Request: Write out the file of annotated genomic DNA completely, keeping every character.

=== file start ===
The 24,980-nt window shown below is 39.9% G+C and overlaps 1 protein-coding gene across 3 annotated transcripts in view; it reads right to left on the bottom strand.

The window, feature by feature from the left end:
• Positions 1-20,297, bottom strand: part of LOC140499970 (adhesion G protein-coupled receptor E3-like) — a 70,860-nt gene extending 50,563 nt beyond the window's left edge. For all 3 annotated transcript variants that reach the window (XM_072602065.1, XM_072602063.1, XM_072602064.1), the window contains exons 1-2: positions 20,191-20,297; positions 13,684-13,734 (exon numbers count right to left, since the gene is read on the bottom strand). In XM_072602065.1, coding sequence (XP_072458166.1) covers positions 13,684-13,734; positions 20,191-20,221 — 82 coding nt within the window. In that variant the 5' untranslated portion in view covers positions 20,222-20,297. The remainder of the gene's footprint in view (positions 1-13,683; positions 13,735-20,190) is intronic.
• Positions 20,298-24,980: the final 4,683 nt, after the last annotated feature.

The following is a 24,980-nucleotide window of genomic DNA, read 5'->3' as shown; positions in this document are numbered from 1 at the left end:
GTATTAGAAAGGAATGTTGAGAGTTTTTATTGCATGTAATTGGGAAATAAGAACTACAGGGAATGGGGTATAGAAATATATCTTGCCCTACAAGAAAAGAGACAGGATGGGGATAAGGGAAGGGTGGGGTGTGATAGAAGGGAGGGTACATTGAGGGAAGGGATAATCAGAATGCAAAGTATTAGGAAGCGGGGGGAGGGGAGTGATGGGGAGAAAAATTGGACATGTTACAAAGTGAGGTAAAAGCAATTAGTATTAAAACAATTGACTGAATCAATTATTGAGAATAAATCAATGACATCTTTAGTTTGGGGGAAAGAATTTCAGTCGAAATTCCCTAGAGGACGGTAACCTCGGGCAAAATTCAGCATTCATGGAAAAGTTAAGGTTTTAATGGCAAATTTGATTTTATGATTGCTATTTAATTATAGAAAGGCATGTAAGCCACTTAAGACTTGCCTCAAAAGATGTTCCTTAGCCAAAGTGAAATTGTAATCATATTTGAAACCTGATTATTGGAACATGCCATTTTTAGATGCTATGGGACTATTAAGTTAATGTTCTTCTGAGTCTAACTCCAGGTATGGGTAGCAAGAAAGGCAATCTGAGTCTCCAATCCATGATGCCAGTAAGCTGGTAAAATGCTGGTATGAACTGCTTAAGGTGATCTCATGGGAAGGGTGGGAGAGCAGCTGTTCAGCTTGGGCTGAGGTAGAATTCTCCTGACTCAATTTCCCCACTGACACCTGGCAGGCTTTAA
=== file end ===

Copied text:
The 24,980-nt window shown below is 39.9% G+C and overlaps 1 protein-coding gene across 3 annotated transcripts in view; it reads right to left on the bottom strand.

The window, feature by feature from the left end:
• Positions 1-20,297, bottom strand: part of LOC140499970 (adhesion G protein-coupled receptor E3-like) — a 70,860-nt gene extending 50,563 nt beyond the window's left edge. For all 3 annotated transcript variants that reach the window (XM_072602065.1, XM_072602063.1, XM_072602064.1), the window contains exons 1-2: positions 20,191-20,297; positions 13,684-13,734 (exon numbers count right to left, since the gene is read on the bottom strand). In XM_072602065.1, coding sequence (XP_072458166.1) covers positions 13,684-13,734; positions 20,191-20,221 — 82 coding nt within the window. In that variant the 5' untranslated portion in view covers positions 20,222-20,297. The remainder of the gene's footprint in view (positions 1-13,683; positions 13,735-20,190) is intronic.
• Positions 20,298-24,980: the final 4,683 nt, after the last annotated feature.

The following is a 24,980-nucleotide window of genomic DNA, read 5'->3' as shown; positions in this document are numbered from 1 at the left end:
GTATTAGAAAGGAATGTTGAGAGTTTTTATTGCATGTAATTGGGAAATAAGAACTACAGGGAATGGGGTATAGAAATATATCTTGCCCTACAAGAAAAGAGACAGGATGGGGATAAGGGAAGGGTGGGGTGTGATAGAAGGGAGGGTACATTGAGGGAAGGGATAATCAGAATGCAAAGTATTAGGAAGCGGGGGGAGGGGAGTGATGGGGAGAAAAATTGGACATGTTACAAAGTGAGGTAAAAGCAATTAGTATTAAAACAATTGACTGAATCAATTATTGAGAATAAATCAATGACATCTTTAGTTTGGGGGAAAGAATTTCAGTCGAAATTCCCTAGAGGACGGTAACCTCGGGCAAAATTCAGCATTCATGGAAAAGTTAAGGTTTTAATGGCAAATTTGATTTTATGATTGCTATTTAATTATAGAAAGGCATGTAAGCCACTTAAGACTTGCCTCAAAAGATGTTCCTTAGCCAAAGTGAAATTGTAATCATATTTGAAACCTGATTATTGGAACATGCCATTTTTAGATGCTATGGGACTATTAAGTTAATGTTCTTCTGAGTCTAACTCCAGGTATGGGTAGCAAGAAAGGCAATCTGAGTCTCCAATCCATGATGCCAGTAAGCTGGTAAAATGCTGGTATGAACTGCTTAAGGTGATCTCATGGGAAGGGTGGGAGAGCAGCTGTTCAGCTTGGGCTGAGGTAGAATTCTCCTGACTCAATTTCCCCACTGACACCTGGCAGGCTTTAA